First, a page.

There’s a 900-Pound Gorilla in Your Lane
Recent news from Amazon underscores the importance of assessing and protecting your tech-driven advantage
Whether it’s first mile, middle mile, or last mile, Amazon is intent on owning the transportation and logistics market. And it’s making significant progress.
As the world’s largest retailer (more than $100 billion in annual revenue and a market cap nearing $400 billion), Amazon has arguably already earned the trust of a majority of North American consumers. In fact, it has been estimated that more than 40 percent of U.S. households now have Amazon Prime memberships, and this number is projected to top 50 percent within the next three years.
Amid continued rumors of drone delivery and “warehouses in the sky,” Amazon is investing heavily in the critical bricks-and-mortar, transportation assets, and IT infrastructure to command an ever-larger share of the commercial shipping and logistics space. Yet, while tens of thousands of carriers, 3PLs, and brokers are closely watching the hottest battleground — the final mile — Jeff Bezos and company are applying their talents and capital to an even more attractive opportunity: long-haul trucking.
It all makes perfect sense. As Prime membership soars, so do Amazon’s shipping costs, rising nearly 11 percent between Q3 2015 and the same period last year. Continuing the eTailer’s impressive growth, therefore, requires increased control of the transportation life cycle. Recent reports have Amazon testing an Uber-style app designed to match transportation service providers with available shipments, a move clearly targeting 3PLs and brokers. It should be noted that Amazon owns trucking firms in other markets — in France, for example, the company acquired parcel delivery firm Colis Privé. Additionally, the Amazon Flex platform is already solving its last-mile delivery challenges by using independent contractors in select markets.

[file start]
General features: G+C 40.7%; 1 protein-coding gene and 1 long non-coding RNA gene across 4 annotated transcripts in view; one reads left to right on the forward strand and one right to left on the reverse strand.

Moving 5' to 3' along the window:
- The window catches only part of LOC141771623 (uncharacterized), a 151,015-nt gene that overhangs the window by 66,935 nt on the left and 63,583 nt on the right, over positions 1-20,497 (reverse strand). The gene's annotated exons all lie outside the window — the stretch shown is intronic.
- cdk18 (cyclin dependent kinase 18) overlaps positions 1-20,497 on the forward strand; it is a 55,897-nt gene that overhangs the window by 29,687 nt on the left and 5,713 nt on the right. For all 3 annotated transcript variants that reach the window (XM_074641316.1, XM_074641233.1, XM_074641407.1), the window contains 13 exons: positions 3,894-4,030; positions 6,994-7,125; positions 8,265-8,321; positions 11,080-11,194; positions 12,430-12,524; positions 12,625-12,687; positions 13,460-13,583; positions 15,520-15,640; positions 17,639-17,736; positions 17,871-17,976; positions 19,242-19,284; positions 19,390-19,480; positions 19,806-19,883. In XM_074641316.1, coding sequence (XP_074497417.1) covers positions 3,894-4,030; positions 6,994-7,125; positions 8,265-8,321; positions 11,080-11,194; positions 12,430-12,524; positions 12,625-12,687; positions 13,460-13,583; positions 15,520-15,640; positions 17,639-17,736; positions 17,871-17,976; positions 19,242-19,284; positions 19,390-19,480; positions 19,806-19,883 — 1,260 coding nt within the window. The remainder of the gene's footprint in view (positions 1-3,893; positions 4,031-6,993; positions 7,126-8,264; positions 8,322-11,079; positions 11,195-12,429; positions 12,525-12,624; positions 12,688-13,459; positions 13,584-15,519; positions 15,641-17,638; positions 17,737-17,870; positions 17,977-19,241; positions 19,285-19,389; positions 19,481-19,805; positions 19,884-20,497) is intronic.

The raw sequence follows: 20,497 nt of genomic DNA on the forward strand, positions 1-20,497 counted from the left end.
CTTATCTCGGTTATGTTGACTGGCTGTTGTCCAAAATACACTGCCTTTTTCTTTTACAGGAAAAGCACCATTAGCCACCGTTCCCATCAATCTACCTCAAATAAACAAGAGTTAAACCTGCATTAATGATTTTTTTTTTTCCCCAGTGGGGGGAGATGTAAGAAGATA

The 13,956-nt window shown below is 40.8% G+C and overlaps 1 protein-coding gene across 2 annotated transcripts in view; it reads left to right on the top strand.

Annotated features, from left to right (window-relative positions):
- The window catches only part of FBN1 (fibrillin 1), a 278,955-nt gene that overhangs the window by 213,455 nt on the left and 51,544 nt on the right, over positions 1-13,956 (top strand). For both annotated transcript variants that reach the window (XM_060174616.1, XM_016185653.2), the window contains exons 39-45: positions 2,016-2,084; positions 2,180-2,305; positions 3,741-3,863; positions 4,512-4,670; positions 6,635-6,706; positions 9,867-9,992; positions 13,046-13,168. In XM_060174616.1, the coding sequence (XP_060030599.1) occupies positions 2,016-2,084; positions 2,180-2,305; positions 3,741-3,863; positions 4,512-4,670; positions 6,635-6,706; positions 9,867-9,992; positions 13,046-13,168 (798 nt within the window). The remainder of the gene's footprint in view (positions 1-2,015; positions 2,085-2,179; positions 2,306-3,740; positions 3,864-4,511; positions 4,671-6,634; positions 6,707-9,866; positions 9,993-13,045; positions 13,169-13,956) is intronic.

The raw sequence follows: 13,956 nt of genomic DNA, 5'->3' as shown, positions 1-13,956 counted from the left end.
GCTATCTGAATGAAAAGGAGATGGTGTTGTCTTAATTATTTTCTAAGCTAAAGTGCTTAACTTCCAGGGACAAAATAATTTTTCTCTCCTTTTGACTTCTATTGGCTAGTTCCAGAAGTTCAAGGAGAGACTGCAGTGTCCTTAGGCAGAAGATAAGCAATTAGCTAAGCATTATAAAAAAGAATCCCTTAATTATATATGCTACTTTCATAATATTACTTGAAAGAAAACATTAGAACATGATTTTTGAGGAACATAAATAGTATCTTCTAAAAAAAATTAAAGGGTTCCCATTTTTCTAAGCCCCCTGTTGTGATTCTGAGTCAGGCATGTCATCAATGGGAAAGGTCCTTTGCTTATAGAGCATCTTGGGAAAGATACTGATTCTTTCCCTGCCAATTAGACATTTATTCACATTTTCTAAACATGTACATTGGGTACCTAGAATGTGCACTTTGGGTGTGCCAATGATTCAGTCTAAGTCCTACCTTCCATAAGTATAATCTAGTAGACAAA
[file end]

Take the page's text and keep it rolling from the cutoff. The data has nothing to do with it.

What does all of this mean for North American transportation service providers? Opinions typically fall into one of two camps: a) Amazon can’t continue to grow without us or b) it’s time to tackle the threat head-on.
It’s true that Amazon has transformed itself from an online bookstore to the world’s most successful eTailer, in part by leveraging the impressive scale and versatility of the transportation industry. But each new piece of news from Seattle seems to point to a shift in strategy toward owning the entire retail supply chain, from “Buy” button to doorbell.
…each new piece of news from Seattle seems to point to a shift in strategy toward owning the entire retail supply chain, from “Buy” button to doorbell.
How can the industry fight back? First, by remembering that customer value is at the core of every good business decision, and that customer value in today’s economy is increasingly being driven by the mastery of information. Relying on yesterday’s technology might enable a carrier, broker and/or 3PL to tread water for a year or two, but shippers will ultimately require their transportation partners to provide increased visibility, flexibility, and cost competitiveness. Rating and routing decisions that today might require hours of deliberation will need to occur in mere seconds. eTailers will demand that TMS solutions be seamlessly integrated into their eCommerce platforms to provide accurate shipping and delivery information at the time of purchase.
These and other demands can and will be met by transportation enterprises that have made the right technology investments at the right times. There are no shortcuts and the risks of trying to bootstrap your way to a lasting solution is simply too great.
Make no mistake, Amazon is in everyone’s face. Success in books and music led to soft goods (auto parts, groceries, industrial supplies, etc.). Not surprisingly, bricks-and-mortar retailers are quickly transitioning to new business models. Amazon is proof positive that the right products at the right prices, backed by a technology-infused consumer experience, make for an awfully compelling value proposition. But the same can be true of your business — as long as you leverage technology to maximize customer value.
Caroline Lyle is vice president of marketing for TMW Systems.
The views, opinions, positions, or strategies expressed by the author and those providing comments are theirs alone and do not necessarily reflect the views, opinions, positions, or strategies of Truckstop.com.
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